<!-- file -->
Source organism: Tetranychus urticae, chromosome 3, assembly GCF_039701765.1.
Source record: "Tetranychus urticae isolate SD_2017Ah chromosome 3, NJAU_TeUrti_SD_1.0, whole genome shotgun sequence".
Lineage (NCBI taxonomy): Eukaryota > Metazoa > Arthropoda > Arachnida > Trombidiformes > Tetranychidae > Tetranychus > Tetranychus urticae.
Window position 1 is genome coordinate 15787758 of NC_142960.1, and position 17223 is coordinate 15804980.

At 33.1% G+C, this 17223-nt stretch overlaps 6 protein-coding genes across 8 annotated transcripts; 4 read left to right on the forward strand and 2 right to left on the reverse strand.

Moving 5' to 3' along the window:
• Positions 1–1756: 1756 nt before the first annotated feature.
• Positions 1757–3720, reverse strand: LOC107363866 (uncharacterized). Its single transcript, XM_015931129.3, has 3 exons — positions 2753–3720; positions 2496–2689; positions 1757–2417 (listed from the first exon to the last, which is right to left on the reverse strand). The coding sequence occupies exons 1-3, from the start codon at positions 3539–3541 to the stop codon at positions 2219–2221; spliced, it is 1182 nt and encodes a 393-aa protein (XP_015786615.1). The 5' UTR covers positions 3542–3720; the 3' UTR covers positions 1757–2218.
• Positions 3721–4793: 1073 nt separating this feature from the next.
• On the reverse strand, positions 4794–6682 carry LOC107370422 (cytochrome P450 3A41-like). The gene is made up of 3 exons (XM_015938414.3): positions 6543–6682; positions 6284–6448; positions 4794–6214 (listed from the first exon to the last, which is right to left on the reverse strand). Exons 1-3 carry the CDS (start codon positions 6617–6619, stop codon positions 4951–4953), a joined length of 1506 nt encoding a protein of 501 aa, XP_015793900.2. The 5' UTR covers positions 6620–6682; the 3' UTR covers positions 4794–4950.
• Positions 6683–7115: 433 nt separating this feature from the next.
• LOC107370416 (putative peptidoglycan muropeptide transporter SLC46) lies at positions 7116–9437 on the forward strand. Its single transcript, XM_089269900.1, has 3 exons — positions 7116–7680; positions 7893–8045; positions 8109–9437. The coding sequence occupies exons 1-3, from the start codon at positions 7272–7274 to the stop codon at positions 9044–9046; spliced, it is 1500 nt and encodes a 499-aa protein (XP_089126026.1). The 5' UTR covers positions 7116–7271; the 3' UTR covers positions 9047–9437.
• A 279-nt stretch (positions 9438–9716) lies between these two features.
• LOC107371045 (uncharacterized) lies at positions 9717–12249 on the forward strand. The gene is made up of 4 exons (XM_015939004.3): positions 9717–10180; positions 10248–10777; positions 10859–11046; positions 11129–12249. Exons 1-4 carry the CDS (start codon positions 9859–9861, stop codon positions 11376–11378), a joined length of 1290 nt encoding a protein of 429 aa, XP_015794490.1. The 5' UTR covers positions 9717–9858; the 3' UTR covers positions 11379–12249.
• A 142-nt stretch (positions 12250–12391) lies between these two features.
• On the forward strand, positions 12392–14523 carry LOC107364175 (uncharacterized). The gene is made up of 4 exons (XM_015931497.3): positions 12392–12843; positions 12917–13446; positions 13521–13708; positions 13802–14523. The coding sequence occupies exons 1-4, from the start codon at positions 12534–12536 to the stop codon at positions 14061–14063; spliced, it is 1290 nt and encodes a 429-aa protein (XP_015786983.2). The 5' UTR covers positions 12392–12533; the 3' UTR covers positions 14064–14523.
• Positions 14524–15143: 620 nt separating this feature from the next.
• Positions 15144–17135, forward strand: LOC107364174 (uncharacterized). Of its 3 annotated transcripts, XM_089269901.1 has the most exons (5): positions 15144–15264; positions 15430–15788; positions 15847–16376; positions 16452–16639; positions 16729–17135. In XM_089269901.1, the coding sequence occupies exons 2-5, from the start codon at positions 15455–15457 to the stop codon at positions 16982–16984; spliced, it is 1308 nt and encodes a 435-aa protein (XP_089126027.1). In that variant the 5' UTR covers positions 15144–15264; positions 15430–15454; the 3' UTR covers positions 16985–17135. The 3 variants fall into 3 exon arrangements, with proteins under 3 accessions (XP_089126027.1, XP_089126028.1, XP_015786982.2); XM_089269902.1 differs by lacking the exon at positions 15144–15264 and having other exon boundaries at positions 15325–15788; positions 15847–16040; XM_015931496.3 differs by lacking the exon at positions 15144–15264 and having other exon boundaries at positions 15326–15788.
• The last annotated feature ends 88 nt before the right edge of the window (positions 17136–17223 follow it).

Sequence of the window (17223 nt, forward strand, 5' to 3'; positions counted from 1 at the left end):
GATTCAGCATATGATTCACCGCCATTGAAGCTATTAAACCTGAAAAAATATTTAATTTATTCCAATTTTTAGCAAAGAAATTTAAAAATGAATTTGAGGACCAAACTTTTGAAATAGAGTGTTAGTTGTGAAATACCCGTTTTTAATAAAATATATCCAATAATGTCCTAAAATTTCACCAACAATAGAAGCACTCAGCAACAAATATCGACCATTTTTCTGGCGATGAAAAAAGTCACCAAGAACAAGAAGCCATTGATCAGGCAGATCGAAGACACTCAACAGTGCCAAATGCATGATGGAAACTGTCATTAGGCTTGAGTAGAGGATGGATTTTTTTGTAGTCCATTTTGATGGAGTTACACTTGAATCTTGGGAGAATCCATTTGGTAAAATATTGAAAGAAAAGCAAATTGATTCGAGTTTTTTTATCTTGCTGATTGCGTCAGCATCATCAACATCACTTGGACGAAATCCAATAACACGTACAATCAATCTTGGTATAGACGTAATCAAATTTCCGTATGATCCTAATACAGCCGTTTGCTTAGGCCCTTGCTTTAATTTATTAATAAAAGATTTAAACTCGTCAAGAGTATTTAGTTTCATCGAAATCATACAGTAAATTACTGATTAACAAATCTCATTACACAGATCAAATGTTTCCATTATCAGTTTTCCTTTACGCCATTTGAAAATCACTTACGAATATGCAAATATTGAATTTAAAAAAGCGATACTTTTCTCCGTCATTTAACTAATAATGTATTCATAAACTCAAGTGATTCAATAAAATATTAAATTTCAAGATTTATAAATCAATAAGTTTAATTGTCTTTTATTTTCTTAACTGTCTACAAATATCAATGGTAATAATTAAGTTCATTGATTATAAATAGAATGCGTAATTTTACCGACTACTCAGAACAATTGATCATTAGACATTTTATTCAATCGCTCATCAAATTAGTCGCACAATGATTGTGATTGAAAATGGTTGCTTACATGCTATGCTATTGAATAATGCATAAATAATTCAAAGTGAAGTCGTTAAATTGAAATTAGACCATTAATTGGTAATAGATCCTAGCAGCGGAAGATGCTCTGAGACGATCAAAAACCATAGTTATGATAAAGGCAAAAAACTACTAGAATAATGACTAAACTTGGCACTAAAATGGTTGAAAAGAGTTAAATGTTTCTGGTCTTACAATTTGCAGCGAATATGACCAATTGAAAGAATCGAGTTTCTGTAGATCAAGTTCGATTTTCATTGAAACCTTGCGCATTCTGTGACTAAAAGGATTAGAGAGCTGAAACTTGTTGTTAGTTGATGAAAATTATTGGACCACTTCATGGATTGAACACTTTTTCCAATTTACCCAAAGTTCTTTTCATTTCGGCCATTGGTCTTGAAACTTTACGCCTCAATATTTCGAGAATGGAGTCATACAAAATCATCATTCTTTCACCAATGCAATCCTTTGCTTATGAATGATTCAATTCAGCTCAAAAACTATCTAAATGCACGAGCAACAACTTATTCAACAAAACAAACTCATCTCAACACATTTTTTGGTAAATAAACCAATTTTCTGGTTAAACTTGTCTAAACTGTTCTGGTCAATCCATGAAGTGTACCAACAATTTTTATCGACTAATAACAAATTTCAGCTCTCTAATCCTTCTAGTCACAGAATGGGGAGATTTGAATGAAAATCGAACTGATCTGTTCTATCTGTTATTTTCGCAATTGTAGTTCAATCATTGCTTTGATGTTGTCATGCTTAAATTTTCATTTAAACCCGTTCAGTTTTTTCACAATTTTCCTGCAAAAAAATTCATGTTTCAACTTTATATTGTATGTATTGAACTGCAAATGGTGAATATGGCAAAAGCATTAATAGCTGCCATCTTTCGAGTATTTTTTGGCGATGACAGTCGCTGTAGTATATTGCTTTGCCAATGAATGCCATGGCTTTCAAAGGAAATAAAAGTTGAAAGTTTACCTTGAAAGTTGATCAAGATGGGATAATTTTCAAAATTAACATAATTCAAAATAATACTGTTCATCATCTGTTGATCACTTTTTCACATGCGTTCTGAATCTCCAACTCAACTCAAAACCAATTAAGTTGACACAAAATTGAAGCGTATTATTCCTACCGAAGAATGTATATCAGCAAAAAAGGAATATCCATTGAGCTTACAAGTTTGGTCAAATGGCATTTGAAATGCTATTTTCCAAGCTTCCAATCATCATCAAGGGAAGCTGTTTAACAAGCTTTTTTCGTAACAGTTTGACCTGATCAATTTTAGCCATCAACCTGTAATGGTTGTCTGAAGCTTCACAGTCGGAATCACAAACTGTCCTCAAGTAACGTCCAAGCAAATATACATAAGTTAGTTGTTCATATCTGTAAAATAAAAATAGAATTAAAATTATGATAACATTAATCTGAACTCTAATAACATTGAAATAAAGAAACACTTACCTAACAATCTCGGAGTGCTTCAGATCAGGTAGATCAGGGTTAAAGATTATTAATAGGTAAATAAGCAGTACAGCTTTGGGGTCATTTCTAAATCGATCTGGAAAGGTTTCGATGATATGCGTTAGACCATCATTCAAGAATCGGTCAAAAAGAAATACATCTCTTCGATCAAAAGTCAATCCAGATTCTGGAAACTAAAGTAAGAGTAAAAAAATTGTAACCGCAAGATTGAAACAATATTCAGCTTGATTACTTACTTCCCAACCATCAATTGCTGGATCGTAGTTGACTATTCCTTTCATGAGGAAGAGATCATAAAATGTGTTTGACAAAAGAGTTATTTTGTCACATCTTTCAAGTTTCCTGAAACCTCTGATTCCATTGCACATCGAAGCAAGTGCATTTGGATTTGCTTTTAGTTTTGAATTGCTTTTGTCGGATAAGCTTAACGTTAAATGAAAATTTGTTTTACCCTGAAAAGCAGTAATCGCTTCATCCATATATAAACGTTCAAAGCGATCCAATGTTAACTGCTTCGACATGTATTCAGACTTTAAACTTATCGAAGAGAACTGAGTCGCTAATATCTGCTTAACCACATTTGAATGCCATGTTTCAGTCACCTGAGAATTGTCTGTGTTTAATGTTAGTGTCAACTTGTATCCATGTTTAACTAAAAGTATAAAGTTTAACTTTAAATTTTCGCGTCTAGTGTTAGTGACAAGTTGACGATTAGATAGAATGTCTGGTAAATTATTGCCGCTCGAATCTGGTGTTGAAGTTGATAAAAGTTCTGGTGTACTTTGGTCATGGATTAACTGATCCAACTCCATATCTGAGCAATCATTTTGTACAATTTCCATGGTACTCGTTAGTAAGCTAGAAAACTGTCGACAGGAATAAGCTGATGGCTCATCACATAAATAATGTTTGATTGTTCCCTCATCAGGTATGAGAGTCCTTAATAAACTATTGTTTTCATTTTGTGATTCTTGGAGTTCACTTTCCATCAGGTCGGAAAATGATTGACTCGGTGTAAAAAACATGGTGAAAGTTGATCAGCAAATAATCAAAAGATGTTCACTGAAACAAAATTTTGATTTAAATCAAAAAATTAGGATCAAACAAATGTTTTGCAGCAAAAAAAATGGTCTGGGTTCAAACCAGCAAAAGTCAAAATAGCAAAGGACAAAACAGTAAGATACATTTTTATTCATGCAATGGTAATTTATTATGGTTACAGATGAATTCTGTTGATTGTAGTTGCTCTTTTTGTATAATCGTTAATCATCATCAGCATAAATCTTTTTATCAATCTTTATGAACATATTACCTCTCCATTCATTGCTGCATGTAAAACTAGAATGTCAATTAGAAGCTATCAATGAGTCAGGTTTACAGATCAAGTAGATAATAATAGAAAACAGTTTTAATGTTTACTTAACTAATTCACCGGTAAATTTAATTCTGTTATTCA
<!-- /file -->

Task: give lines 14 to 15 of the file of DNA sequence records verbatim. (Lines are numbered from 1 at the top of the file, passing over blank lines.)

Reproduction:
• LOC107371045 (uncharacterized) lies at positions 9717–12249 on the forward strand. The gene is made up of 4 exons (XM_015939004.3): positions 9717–10180; positions 10248–10777; positions 10859–11046; positions 11129–12249. Exons 1-4 carry the CDS (start codon positions 9859–9861, stop codon positions 11376–11378), a joined length of 1290 nt encoding a protein of 429 aa, XP_015794490.1. The 5' UTR covers positions 9717–9858; the 3' UTR covers positions 11379–12249.
• A 142-nt stretch (positions 12250–12391) lies between these two features.